One completely different topic in recent reading was to discover local poet. I was walking in the forest, on remote paths, but still "near the city" so to say, there was found plastic bag, with "finder can keep" text written on black marker. Inside the bag, there was poetry book by local author. Properly published, professional book. Author had signed greetings to the finder. While walking around that area of city, I found also 2nd copy of book that was dropped to be found. I'm sure there was more, but just scattered around to be found.
Book was not anything that amazing. Just contemporary poetry book. Male author. Few decent pieces, but generally I was not impressed by the content of book, but I was impressed by the sort of guerrilla tactics of distribution!

One Finnish author once concluded that what is this Black Metal garbage trying to say it is "underground". They are in festivals, on tv, selling endless amount of albums and merch, in stores and mailorders and being streamed everywhere. It is popular culture. If you want to see underground, check out Finnish poetry!

And that is of course true in some ways. In one hand, there are countless people who have no idea of "black metal" even exists, but everybody knows that poetry exists. However, in terms of could you get readers for your stuff, or would anyone pay you for the poetry book...  This argument about poetry being total underground becomes true. Yet being in total underground, may be just fine. Still endless possibilities even if you don't get into "TV" or "festivals".
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« Reply #879 on: August 27, 2020, 12:12:26 PM »

As for female writers, I only like Ayn Rand, because she kind of indirectly created Anton LaVey, who kind of indirectly inspired Noise, through Boyd Rice.

You should probably read more.

I downloaded a bunch of comic books on my tablet, to read while commuting. It's the best thing ever, I can get like a dozen comics with me. Pretty much has made me stop buying comics, so maybe not the best thing ever.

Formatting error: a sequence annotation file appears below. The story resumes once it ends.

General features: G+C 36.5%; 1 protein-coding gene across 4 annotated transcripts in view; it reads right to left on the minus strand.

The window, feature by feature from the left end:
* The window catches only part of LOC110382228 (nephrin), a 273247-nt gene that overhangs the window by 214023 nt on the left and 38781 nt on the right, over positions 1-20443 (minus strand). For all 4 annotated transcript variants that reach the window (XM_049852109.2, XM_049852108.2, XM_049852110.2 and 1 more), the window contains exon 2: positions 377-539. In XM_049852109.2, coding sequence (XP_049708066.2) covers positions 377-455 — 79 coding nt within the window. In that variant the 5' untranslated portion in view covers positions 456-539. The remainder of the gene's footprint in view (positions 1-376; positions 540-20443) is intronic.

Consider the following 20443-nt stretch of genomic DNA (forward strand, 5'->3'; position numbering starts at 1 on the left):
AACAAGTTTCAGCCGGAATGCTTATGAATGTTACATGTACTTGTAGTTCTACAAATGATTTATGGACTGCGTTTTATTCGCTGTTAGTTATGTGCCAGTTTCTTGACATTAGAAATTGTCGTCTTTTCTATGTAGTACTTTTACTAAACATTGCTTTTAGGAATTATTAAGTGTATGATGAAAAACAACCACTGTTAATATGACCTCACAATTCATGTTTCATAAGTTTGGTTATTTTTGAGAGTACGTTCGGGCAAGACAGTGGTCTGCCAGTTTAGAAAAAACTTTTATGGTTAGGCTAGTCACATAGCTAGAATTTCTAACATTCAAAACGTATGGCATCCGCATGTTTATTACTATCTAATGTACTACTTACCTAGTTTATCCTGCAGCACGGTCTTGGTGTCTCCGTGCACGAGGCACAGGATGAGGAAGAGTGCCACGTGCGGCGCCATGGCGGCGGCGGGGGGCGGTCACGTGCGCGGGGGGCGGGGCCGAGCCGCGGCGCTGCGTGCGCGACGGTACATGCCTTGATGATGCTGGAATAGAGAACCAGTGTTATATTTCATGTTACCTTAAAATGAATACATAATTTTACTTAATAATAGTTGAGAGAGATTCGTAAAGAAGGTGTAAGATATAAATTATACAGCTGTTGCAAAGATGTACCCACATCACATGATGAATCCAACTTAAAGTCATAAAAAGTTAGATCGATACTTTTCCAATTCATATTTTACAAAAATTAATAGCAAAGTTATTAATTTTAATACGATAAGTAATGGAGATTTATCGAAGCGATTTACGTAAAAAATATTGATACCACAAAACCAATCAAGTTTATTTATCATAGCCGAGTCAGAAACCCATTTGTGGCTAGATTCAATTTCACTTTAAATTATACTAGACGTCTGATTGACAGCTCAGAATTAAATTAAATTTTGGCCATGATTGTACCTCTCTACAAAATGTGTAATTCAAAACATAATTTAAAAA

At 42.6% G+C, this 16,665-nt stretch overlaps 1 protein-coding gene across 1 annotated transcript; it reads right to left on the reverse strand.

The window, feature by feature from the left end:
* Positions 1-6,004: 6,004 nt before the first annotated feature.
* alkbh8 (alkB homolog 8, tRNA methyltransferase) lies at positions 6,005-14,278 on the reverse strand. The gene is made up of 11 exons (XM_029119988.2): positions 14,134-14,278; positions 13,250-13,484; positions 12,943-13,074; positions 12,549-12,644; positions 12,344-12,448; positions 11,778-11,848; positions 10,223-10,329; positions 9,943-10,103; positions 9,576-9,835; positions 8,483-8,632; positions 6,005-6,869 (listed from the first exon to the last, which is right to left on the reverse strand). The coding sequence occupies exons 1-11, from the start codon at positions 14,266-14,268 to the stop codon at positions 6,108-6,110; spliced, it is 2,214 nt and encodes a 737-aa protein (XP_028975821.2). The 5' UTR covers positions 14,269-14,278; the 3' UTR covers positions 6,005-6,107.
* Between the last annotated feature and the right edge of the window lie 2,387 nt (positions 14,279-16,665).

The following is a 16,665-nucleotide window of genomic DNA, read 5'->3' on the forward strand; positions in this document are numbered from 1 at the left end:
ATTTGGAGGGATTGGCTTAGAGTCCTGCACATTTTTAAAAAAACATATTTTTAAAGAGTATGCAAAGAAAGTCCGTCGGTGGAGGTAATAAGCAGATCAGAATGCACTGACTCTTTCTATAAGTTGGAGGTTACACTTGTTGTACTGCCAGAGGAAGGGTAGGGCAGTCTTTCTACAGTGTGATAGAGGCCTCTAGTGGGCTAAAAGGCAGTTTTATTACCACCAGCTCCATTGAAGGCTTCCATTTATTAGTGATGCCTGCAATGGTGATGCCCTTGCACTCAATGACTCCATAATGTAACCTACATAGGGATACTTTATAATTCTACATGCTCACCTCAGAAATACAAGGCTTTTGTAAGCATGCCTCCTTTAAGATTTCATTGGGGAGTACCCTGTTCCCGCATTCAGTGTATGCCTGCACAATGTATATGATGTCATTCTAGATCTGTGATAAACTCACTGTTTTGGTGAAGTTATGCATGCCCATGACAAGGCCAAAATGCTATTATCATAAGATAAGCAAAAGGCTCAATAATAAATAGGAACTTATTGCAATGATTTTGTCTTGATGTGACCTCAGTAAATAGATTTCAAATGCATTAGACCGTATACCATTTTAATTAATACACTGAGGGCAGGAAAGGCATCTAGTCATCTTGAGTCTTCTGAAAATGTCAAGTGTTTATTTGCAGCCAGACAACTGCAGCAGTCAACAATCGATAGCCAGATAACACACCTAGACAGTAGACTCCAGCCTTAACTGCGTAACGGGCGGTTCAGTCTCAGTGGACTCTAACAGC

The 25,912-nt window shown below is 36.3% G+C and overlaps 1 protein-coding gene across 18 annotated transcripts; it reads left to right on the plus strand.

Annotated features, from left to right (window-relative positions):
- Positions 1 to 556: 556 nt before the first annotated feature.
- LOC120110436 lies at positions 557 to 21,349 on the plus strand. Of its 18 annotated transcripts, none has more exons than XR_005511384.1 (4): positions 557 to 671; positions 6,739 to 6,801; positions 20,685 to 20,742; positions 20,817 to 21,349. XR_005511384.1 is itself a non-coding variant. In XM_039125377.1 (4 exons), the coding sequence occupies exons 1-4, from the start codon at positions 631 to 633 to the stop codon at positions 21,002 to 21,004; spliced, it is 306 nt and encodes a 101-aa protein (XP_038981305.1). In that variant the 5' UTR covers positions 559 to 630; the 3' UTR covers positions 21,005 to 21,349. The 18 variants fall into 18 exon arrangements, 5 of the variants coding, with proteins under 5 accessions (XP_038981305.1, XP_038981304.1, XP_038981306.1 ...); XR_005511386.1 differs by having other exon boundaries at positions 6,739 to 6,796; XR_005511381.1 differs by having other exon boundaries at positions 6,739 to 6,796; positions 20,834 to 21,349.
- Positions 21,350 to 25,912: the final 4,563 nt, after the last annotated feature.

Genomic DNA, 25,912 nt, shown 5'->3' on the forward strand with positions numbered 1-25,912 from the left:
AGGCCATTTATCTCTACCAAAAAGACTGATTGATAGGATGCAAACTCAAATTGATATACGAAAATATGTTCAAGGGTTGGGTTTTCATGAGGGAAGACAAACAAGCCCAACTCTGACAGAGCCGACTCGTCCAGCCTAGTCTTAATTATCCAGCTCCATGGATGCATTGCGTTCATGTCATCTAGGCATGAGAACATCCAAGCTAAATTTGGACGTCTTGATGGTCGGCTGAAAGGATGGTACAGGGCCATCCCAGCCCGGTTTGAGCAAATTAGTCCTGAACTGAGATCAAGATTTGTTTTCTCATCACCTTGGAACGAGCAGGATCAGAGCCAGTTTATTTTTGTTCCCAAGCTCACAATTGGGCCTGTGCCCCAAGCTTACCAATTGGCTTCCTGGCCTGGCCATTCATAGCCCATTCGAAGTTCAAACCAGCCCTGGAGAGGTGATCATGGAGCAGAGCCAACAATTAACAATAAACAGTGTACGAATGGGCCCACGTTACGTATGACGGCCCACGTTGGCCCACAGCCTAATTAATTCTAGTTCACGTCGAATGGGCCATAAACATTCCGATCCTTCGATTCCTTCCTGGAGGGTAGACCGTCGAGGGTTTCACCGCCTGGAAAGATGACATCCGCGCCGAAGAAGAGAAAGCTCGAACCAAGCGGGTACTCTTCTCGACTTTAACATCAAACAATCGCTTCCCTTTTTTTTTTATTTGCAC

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AnonMessAgeSage
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« Reply #880 on: August 27, 2020, 06:03:49 PM »

As for female writers, I only like Ayn Rand, because she kind of indirectly created Anton LaVey, who kind of indirectly inspired Noise, through Boyd Rice.

You should probably read more.

I downloaded a bunch of comic books on my tablet, to read while commuting. It's the best thing ever, I can get like a dozen comics with me. Pretty much has made me stop buying comics, so maybe not the best thing ever.
I would, if one stood out to me.

My reading habits have changed over the years.
I don't really read books these days, unless it's truly unique.
I mostly just devour entire Wikipedia pages in an encyclopedic fashion if I want to learn about a particular topic.
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« Reply #881 on: August 28, 2020, 01:54:49 AM »

I asked for recommendations for scifi/space opera earlier in this thread. Now I’ve found pretty much exactly what I was looking for: Adrian Tchaikovsky’s Children of Time.

According to reviews this is supposed to belong to a subgenre called biopunk, but there’s nothing radically new here that, for example, David Brin, Vernor Vinge or Alaistair Reynolds haven’t already done. (In fact the narrative contains a not so subtle nod towards Brin).

In the distant future, a terraforning project goes terribly wrong: two shuttles are supposed to land on an Earth-like exoplanet, one full of primates, the other full of lesser Earth flora and fauna. They also carry a nanovirus that is supposed to speed up evolution on the new planet. Well, monkey shuttle gets damaged, burns up in the atmosphere. The nanovirus begins work on spiders, ants and beetles instead.

Thousands or years later, another ship with the last remaining survivors of a destroyed Earth show up. What will the evolved descendants of apes and the evolved deacendants of spiders make of each other?

A funny detail is the spiders’ society’s version of feminism, or ”male spiders rights” movement. Which is a little more serious than the primate equivalent. Because after all, as hard as life may have been for women in the past, at least it was never considered standard procedure to kill and eat them after mating ...    
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« Reply #882 on: August 28, 2020, 02:32:41 PM »

I don't really read books these days, unless it's truly unique.
I mostly just devour entire Wikipedia pages in an encyclopedic fashion if I want to learn about a particular topic.